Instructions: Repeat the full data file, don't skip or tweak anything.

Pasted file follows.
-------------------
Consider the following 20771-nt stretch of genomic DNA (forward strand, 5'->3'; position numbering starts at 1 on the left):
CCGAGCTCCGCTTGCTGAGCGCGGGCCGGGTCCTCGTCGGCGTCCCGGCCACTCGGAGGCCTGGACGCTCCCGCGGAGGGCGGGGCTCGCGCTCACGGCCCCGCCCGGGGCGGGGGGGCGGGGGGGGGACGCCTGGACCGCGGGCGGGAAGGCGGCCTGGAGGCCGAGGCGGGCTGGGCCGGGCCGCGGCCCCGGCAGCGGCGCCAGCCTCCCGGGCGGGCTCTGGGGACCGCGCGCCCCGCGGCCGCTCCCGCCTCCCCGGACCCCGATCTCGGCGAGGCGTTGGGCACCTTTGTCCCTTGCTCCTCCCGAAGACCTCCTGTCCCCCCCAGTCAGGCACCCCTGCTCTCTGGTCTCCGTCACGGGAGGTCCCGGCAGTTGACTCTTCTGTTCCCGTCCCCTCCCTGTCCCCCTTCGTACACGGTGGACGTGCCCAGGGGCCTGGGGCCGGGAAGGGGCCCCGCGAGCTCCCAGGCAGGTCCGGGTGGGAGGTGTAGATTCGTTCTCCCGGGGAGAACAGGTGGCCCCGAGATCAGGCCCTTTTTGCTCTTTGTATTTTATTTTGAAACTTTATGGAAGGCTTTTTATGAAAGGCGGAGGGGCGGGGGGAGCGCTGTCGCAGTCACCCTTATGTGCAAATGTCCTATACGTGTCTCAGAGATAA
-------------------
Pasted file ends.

Consider the following 20771-nt stretch of genomic DNA (forward strand, 5'->3'; position numbering starts at 1 on the left):
CCGAGCTCCGCTTGCTGAGCGCGGGCCGGGTCCTCGTCGGCGTCCCGGCCACTCGGAGGCCTGGACGCTCCCGCGGAGGGCGGGGCTCGCGCTCACGGCCCCGCCCGGGGCGGGGGGGCGGGGGGGGGACGCCTGGACCGCGGGCGGGAAGGCGGCCTGGAGGCCGAGGCGGGCTGGGCCGGGCCGCGGCCCCGGCAGCGGCGCCAGCCTCCCGGGCGGGCTCTGGGGACCGCGCGCCCCGCGGCCGCTCCCGCCTCCCCGGACCCCGATCTCGGCGAGGCGTTGGGCACCTTTGTCCCTTGCTCCTCCCGAAGACCTCCTGTCCCCCCCAGTCAGGCACCCCTGCTCTCTGGTCTCCGTCACGGGAGGTCCCGGCAGTTGACTCTTCTGTTCCCGTCCCCTCCCTGTCCCCCTTCGTACACGGTGGACGTGCCCAGGGGCCTGGGGCCGGGAAGGGGCCCCGCGAGCTCCCAGGCAGGTCCGGGTGGGAGGTGTAGATTCGTTCTCCCGGGGAGAACAGGTGGCCCCGAGATCAGGCCCTTTTTGCTCTTTGTATTTTATTTTGAAACTTTATGGAAGGCTTTTTATGAAAGGCGGAGGGGCGGGGGGAGCGCTGTCGCAGTCACCCTTATGTGCAAATGTCCTATACGTGTCTCAGAGATAA